Government Accountability Office Chief Technology Officer Naba Barkakati will discuss his agency’s work advising Congress on IoT-related issues, including a wide-ranging report released in May that listed the pros and cons inherent to IoT.

Michael Mestrovich, who directs the CIA’s Technical Services Office, will elaborate on challenges and opportunities IoT presents for the intelligence community, with an emphasis on security implications. IoT has significant consequences for the IC, both as a positive (a growing amount of data that could be harnessed and used) and negative (increased security risks).

Finally, Melika Carroll, a policy adviser for Sen. Brian Schatz, D-Hawaii, will highlight how Congress views IoT. Carroll, also an adjunct professor at Georgetown University, supports...

Nextgov Event: Join Us Thursday to Talk About the Tech Workforce

By Frank Konkel // June 12, 2017

Jirsak/Shutterstock.com

Attracting, recruiting and retaining top tech talent is a tough sell for federal agencies.

In emerging fields like cybersecurity, even stalwart public-sector organizations like the National Security Agency have a hard time hiring good people.

So, how are federal agencies shoring up the talent gap, and what are they doing to empower and embolden their existing workforce?

On Thursday, we’ll address technology and the future workforce in our Innovation After Hours series, convening a panel of experts who are actually infusing innovation within their agencies.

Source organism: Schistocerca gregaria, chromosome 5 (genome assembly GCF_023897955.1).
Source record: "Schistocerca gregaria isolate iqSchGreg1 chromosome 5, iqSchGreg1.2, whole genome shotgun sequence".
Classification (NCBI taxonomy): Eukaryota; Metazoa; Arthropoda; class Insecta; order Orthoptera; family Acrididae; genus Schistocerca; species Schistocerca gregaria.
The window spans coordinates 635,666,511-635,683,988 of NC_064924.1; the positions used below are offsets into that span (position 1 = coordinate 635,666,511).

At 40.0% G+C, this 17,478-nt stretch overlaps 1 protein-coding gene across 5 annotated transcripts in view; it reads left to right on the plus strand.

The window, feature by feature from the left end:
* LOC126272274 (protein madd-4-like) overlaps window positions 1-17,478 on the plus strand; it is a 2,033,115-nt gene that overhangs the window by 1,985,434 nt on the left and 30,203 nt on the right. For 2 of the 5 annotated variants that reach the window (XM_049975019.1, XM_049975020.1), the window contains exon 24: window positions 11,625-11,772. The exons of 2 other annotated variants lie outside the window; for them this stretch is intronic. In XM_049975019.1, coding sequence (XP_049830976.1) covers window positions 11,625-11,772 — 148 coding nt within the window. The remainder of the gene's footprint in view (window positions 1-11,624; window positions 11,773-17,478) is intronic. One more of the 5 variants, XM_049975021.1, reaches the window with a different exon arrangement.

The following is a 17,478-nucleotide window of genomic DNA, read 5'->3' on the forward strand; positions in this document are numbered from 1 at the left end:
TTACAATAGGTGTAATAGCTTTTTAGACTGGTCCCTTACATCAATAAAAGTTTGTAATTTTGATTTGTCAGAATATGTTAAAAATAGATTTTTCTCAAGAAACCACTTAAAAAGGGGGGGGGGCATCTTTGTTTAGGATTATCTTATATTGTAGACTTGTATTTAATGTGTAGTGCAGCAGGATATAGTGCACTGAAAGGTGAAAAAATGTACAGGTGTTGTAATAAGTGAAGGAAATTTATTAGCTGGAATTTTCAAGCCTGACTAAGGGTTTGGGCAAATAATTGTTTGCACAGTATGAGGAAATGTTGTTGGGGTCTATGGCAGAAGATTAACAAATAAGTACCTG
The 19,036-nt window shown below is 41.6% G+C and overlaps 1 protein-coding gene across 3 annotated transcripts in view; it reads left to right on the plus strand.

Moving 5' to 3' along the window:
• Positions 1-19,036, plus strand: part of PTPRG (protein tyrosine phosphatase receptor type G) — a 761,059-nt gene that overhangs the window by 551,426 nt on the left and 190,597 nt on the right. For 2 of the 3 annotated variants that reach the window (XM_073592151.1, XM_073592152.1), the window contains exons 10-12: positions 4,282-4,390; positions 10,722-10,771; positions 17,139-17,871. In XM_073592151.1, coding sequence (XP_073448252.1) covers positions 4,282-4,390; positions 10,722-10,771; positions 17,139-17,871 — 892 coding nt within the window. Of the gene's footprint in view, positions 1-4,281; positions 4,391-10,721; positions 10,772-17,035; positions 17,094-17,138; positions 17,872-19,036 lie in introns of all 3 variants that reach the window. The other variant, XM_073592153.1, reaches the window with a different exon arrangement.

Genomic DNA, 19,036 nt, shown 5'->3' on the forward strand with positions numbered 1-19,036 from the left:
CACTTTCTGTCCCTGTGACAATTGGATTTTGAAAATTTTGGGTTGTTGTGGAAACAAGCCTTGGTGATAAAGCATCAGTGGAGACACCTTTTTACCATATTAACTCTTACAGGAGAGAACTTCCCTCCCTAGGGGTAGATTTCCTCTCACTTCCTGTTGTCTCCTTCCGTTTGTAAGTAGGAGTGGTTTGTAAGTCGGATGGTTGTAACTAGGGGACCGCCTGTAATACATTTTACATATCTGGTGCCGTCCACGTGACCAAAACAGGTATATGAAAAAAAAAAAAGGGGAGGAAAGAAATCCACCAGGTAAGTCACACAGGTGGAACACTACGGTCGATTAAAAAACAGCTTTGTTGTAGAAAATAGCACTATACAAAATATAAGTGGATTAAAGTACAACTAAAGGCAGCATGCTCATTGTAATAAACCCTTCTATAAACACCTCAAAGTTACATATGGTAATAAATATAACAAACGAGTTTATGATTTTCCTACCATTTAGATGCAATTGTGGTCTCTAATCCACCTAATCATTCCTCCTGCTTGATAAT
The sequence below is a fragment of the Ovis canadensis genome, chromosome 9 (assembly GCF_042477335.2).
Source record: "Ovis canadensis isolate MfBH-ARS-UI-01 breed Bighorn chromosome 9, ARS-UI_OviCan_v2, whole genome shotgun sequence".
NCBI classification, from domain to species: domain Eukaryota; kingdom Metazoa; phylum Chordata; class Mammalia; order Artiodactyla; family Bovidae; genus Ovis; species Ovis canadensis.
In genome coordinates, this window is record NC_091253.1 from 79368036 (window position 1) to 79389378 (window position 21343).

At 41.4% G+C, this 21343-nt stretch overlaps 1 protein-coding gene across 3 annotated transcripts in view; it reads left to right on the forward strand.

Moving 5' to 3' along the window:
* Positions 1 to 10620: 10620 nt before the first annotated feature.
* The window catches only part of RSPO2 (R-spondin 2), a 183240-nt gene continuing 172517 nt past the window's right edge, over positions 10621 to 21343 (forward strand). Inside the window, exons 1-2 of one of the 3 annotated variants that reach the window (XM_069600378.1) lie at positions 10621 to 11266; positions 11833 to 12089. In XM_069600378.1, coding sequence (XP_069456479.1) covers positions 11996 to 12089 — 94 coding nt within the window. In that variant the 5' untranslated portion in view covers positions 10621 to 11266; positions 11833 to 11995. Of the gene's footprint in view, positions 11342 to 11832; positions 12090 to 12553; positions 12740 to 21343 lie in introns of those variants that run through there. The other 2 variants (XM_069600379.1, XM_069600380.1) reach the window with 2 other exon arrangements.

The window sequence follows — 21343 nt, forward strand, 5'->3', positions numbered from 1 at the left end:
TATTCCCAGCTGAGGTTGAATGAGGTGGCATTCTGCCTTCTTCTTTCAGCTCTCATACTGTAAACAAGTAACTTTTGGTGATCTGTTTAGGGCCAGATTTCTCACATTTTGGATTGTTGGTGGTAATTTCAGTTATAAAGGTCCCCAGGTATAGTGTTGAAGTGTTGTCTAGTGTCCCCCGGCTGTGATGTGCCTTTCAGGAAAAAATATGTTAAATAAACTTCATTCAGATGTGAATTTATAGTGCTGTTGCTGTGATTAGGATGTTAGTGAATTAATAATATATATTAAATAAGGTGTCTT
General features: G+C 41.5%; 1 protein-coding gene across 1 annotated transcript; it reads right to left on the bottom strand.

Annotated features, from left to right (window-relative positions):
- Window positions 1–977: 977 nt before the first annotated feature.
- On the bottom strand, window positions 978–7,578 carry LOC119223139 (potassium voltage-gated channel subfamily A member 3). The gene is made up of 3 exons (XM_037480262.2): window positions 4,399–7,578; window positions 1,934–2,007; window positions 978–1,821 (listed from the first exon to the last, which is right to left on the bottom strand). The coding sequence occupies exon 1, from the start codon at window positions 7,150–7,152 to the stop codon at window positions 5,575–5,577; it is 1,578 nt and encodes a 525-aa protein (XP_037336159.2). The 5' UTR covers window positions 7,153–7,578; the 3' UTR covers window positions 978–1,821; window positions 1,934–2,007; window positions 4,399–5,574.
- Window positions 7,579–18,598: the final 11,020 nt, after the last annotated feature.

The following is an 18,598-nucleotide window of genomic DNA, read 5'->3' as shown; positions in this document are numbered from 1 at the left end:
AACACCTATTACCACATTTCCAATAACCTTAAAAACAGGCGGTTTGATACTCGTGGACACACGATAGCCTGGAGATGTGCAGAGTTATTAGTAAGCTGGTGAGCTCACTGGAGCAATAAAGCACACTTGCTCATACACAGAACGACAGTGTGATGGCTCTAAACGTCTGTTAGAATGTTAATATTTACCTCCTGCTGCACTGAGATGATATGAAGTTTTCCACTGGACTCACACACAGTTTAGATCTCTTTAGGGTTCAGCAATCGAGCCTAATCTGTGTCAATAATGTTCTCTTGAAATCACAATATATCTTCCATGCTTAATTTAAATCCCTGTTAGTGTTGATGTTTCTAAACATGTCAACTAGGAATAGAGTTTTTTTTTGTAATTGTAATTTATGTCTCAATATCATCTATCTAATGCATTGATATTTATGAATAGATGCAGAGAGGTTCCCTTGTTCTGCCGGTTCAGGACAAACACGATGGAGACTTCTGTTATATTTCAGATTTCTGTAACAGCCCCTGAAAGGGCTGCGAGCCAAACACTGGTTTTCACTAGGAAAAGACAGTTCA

Elizabeth Hoag heads the National Geospatial-Intelligence Agency’s eNGAge program, which is a sort of a talent exchange that places NGA professionals in temporary positions outside the agency, such as industry and academia. Conversely, the program allows those in industry, academia and nonprofits to temporarily work within NGA. All in all, the 1-year-old program’s goal is to bolster knowledge sharing, bring new ideas to the organization and increase opportunities for existing personnel to improve their experience and meet NGA’s mission.

Hoag will discuss NGA’s challenges and how the program is working to help to address them.

Blake Henderson, who serves as the innovation coordinator for the Veterans Health Administration’s Connected...

Trump Said Government Has One 40-Year-Old IT System. It Actually Has At Least 10.

By Frank Konkel // April 12, 2017

Fer Gregory/Shutterstock.com

In a meeting with prominent business executives Tuesday, President Donald Trump lamented the poor state of federal IT, telling CEOs, “We have a computer system in this country that’s 40 years old.”

Actually, Mr. President, we have at least 10 such systems—and they’re critical to U.S. civilian and military operations.

The U.S. nuclear arsenal is coordinated by the 54-year-old Strategic Automated Command and Control System, run on 1970s-era IBM mainframes that still use 8-inch floppy disks. President John F. Kennedy held your position when these systems were designed.

If that’s a scary thought, here’s something even more sobering: Two of the Treasury Department’s tax systems are even older. Collectively, the 57-year-old Individual Master File and Individual Business File house tax data for more than 100 million Americans, and they’re running on “low-level computer code” that predate the NASA moon landing by a decade.

Your promise to improve veteran care is an important one, but it won’t be easy. The Veterans Affairs Department's back-end system for tracking benefit claims is 52 years old, and its time-and-attendance tracking software will turn 54 this year.

Here’s a list of the 10...